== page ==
Judge signs off on Pilot Flying J class-action deal Federal fraud investigation of Pilot Flying J remains ongoing

Judge signs off on Pilot Flying J class-action deal

Truckstop operator to pony up $84.9 million for allegedly bilking customers via diesel rebates

A federal judge in Little Rock yesterday approved an $84.9- million settlement of the class-action suit brought against Pilot Flying J by trucking customers that alleged the nation’s largest diesel retailer had defrauded them through a diesel-rebate scheme.

Judge James Moody of the U.S. District Court for the Eastern District of Arkansas signed off on the deal following a brief hearing, The Tennessean reported online.   

Per that news story, the agreement settles most-- but not all-- of the lawsuits that were filed against the company in the wake of an April 15th federal law-enforcement raid on Pilot Flying J’s headquarters in Knoxville.by federal agents on Pilot’s Knoxville headquarters on April 15.

Afterwards, details of the alleged scheme by the truckstop operator’s sales executives to secretly cut fuel-purchase rebates that were owed to trucking customers were laid out in a 120-pg FBI affidavit.

The nearly $85-million payout to the customers in the class action  includes $56.5 million to directly reimburse customers for the fuel rebates and discounts that Pilot shorted them on, reported The Plain Dealer, as well as $9.75 million in interest on the money due (at 6% interest) along with $14 million in attorney fees and $4.5 million in audit costs.

The settlement was reached with 5,500 customers of the truckstop operator. The Associated Press (AP) quoted “lawyers on both sides” as saying that “no one among the 5,500 companies agreeing to the settlement filed an objection and that only about 1% of affected companies opted out of the agreement so they could file their own lawsuits.”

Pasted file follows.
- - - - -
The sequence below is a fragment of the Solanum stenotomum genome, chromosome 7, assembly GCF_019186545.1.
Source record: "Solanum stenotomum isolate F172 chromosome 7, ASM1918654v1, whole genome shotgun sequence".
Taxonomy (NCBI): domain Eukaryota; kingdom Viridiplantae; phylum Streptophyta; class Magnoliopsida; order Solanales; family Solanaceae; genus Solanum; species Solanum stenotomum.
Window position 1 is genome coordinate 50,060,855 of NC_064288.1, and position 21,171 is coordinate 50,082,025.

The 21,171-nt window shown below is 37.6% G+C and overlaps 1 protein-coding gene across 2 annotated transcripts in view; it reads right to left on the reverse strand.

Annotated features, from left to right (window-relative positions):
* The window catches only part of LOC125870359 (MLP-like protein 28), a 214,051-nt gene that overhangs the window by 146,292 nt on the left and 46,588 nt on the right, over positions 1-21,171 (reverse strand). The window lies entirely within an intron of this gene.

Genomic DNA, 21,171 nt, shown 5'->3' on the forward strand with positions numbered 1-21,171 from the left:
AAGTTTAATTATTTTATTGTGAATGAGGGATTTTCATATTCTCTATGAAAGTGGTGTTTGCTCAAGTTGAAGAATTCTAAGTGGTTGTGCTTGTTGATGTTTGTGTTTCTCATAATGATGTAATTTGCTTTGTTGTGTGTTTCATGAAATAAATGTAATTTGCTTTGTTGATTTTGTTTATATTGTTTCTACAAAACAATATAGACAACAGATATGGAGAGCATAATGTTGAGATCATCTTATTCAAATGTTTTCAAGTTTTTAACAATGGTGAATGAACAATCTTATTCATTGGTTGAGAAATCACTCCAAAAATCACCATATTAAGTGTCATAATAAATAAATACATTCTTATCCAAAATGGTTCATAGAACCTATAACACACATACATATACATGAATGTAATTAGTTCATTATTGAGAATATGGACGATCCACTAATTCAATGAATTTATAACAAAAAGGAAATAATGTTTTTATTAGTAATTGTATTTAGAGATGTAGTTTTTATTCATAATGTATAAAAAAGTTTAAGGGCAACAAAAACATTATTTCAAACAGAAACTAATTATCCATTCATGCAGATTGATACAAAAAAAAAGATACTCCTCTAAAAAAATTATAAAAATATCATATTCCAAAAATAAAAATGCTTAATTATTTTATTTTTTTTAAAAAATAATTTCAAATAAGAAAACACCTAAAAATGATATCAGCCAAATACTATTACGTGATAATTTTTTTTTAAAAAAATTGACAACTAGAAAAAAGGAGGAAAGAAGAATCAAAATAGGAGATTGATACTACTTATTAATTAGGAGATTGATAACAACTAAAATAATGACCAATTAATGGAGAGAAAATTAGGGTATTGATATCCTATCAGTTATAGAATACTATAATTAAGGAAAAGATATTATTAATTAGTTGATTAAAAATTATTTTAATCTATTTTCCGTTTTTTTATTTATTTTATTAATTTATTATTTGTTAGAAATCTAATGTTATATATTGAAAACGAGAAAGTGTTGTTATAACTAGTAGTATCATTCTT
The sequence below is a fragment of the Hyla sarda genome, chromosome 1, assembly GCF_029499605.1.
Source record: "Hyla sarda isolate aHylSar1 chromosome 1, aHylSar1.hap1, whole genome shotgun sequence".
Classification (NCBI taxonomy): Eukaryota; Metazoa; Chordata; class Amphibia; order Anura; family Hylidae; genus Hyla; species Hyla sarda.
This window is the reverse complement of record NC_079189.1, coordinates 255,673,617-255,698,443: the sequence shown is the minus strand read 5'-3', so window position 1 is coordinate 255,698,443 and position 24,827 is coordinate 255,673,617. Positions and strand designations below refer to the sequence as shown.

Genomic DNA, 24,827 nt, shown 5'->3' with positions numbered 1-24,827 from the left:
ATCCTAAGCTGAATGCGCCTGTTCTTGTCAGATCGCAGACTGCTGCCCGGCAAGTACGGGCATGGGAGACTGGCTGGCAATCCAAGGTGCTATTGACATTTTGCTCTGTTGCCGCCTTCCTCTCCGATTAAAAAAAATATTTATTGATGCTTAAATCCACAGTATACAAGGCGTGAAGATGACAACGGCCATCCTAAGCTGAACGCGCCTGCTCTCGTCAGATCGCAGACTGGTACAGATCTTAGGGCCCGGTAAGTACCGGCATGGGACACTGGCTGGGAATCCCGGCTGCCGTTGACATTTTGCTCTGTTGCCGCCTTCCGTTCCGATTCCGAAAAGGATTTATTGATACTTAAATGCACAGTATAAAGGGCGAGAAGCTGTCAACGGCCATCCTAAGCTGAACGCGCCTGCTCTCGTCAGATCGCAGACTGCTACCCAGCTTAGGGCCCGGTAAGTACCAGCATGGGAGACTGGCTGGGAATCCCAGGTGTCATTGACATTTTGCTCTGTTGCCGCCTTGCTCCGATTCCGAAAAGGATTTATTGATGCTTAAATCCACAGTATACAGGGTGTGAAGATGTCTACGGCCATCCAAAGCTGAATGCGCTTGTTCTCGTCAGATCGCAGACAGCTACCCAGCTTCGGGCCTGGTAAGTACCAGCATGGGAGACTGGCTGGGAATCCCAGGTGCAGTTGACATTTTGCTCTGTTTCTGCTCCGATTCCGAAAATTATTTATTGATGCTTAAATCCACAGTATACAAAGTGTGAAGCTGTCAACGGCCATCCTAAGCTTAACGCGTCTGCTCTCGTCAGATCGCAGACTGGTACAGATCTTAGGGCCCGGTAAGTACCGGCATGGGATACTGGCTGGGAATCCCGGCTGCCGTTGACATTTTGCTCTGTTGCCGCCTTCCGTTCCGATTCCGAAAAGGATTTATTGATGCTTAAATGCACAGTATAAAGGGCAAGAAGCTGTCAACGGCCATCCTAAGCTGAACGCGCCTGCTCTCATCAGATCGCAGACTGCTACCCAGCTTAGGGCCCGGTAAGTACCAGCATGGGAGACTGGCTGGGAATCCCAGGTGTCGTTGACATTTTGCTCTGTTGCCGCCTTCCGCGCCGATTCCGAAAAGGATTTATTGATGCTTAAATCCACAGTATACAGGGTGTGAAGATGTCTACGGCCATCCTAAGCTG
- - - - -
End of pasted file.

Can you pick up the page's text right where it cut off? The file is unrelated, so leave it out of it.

What’s more, the approval of the class-action deal has no bearing on the ongoing federal fraud investigation of Pilot Flying J-- which has resulted thus far in seven employees having entered guilty pleas.

On the other hand, AP has reported that Aubrey Harwell, Jr., the Nashville-based attorney for Jimmy Haslam, CEO of Pilot Flying J as well as the owner of the Cleveland Browns football club, has affirmed that Haslam had no knowledge of the scheme.

“This is an unfortunate time for our customers and our company, but we remain committed to making things 100% right with our customers, to put systems in place to help ensure this does not happen again, and to re-earn our customers trust,” Haslam said in a statement about the class-action claims issued by his firm back in July.

The co-owner of Pilot Flying J is Haslam's brother, Gov. Bill Haslam (R-TN). Gov. Haslam has stated he isn't involved with the firm’s operations.

With $31 billion in sales, per Forbes, Pilot Flying J is one of the nation's largest private companies.

Pilot, founded by Haslam’s father, James Haslam Jr. in 1958, merged with Flying J in 2010. The company operates some 600 retail locations in 43 states as well as in Canada.



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